21 Apr • BSFA Open Meeting, The Antelope, 22 Eaton Tce, London, SW1W 8EZ. 5pm for 6pm. With Kari Sperring.

28 Apr • Clarke Award ceremony, London – by invitation.

28 Apr - 3 May • Sci-Fi London (film), Apollo Piccadilly Cinema, 19 Regent St, London, SW1Y 4LY. Enquiries 020 3239 9277.

2 May • Vortex II (Doctor Who), Europa Hotel, Belfast. Tickets £10; £50 for group of 6. Online (+£2 fee): Contact UT Events, 23 Tudor Park, Carrickfergus, Co. Antrim, BT38 9TP.

8 May • Write Fantastic event, Jacqueline Du Pré Bldg, St Hilda's Coll, Oxford. £15 reg; students £12. Contact/cheques: Write Fantastic c/o Newcon Press, 41 Wheatsheaf Rd, Alconbury Weston, PE28 4LF.

5-15 Jul • Fantastic London, Middlesex U course. £300 UK/EU; £840 international. With Farah Mendlesohn. Contact Summer School office, Middlesex U, Trent Park Campus, Bramley Rd, London, N14 4YZ.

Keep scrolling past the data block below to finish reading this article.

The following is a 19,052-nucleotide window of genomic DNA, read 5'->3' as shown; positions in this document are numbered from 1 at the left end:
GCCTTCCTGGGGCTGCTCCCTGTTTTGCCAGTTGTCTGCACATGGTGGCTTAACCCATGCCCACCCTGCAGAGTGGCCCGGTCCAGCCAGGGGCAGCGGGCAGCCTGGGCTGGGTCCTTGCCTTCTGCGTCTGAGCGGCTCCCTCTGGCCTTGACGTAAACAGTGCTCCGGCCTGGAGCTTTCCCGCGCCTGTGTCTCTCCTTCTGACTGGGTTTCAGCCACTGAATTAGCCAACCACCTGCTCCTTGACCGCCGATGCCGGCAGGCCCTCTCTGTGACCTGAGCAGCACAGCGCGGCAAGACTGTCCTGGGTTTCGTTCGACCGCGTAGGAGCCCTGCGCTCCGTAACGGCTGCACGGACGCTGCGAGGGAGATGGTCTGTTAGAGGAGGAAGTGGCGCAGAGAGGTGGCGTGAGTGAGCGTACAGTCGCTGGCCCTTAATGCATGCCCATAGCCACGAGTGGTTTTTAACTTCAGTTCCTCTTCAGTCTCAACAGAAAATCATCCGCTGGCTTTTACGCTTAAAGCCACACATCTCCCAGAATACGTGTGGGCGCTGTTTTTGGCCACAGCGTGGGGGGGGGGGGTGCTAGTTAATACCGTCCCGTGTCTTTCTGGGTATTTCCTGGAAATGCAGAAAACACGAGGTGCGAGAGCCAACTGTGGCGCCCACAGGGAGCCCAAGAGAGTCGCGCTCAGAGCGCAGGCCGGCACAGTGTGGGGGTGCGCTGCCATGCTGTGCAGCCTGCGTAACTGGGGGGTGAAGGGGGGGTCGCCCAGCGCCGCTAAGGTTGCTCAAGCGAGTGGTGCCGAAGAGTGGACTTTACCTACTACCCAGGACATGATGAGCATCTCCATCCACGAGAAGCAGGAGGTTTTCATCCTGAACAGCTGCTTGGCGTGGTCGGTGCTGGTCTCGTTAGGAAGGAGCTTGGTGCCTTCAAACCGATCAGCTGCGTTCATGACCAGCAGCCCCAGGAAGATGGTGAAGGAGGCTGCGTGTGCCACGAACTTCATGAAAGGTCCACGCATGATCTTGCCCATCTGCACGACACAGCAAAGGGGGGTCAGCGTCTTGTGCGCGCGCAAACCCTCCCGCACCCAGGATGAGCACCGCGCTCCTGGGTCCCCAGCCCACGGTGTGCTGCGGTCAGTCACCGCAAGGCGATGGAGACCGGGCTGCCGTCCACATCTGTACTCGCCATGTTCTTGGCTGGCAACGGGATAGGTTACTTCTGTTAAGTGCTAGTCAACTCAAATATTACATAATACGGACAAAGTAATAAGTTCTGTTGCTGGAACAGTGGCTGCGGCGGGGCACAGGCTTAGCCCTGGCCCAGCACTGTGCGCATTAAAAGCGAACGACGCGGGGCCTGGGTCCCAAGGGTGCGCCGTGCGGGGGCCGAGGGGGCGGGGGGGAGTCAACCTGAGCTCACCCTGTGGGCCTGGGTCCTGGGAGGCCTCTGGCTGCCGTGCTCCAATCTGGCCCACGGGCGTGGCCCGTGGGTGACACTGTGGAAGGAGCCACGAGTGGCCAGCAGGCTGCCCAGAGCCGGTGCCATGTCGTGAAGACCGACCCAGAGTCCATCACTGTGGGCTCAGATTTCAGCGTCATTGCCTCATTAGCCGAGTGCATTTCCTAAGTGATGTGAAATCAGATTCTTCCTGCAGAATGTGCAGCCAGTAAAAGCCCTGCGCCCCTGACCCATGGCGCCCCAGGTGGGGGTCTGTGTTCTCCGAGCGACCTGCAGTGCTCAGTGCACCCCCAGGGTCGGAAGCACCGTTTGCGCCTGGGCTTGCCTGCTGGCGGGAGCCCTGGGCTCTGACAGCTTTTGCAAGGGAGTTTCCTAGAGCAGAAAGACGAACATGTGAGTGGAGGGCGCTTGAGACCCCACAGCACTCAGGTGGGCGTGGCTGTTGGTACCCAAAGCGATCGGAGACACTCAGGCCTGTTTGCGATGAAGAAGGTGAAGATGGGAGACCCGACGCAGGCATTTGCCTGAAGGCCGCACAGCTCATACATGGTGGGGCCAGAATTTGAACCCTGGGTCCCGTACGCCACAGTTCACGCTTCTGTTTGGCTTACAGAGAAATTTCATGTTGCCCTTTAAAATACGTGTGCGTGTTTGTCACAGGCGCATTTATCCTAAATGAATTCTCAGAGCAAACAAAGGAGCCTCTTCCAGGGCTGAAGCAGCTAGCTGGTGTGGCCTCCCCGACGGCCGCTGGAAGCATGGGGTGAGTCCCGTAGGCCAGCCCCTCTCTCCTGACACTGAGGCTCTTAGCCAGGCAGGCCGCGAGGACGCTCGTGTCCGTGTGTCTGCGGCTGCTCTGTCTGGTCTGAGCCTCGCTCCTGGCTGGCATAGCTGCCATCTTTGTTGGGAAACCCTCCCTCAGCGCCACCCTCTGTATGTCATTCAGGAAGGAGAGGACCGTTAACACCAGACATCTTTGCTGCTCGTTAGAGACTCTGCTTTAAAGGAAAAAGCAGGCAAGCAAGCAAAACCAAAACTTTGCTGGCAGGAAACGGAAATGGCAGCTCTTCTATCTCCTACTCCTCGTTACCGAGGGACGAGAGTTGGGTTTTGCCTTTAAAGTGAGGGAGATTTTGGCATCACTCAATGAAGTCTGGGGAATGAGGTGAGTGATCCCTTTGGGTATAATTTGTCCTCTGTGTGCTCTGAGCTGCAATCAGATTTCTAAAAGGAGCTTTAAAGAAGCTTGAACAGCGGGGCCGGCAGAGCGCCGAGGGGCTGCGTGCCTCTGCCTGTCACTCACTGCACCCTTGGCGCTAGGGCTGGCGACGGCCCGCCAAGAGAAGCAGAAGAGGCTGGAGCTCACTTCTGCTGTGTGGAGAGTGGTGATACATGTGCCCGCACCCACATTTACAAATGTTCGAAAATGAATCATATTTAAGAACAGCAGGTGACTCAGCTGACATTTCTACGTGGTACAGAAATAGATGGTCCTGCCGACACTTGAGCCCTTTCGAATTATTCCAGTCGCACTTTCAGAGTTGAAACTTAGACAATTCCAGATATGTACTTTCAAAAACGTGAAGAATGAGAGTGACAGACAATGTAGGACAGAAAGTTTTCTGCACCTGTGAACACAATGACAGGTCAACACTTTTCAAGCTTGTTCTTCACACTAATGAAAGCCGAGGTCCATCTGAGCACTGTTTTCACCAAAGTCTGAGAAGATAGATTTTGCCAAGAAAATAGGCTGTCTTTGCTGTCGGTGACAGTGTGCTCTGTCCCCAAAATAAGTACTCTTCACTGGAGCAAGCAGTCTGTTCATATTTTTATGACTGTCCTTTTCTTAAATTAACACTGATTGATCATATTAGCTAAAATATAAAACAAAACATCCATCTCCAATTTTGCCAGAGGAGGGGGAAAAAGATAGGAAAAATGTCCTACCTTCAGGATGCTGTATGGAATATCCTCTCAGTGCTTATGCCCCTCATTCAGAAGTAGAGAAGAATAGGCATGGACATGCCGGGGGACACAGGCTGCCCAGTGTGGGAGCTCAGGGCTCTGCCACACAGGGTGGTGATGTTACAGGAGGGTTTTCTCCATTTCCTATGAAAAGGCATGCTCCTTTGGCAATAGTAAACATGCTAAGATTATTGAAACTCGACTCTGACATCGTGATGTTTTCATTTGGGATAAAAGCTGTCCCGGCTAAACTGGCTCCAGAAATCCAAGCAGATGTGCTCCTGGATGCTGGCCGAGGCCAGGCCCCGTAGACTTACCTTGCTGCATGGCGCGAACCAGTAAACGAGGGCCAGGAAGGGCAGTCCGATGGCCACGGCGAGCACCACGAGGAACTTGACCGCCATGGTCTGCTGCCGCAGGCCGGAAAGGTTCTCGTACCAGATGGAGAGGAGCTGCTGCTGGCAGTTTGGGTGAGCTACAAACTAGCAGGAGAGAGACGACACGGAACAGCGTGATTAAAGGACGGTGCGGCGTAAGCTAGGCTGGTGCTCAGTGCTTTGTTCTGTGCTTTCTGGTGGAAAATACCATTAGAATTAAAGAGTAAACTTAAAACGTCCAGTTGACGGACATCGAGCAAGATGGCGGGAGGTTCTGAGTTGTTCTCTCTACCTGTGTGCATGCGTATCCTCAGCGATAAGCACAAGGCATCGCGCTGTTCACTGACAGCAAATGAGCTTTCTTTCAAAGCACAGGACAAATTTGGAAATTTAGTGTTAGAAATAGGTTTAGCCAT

27-30 Aug • Discworld Convention: SOLD OUT. There is a waiting list for possible cancellations: membership at dwcon dot org.

17-19 Sep • Fantasycon, Britannia Hotel, 1 St James St, Nottingham. Now £65 reg (BFS members £10 less); £45 for Saturday only. Online booking only, it seems: Contact fcon at britishfantasysociety dot org.

9-10 Oct • NewCon 5, The Fishmarket, Northampton. Hotel: Park Inn. £40 reg, rising to £45 after 9 April; under-16s £30; £25 day. Contact 41 Wheatsheaf Rd, Alconbury Weston, Cambs, PE28 4LF.

17-21 Aug 11 • Renovation (69th Worldcon), Reno-Sparks Convention Center, Reno, NV, USA. $140 reg, rising to $160 on 1 May. Unchanged: $50 supp; $100 under-21s; $75 under-17s; under-7s free. Presupporter discounts expire 1 May: see Contact PO Box 13278, Portland, OR 97213-0278, USA.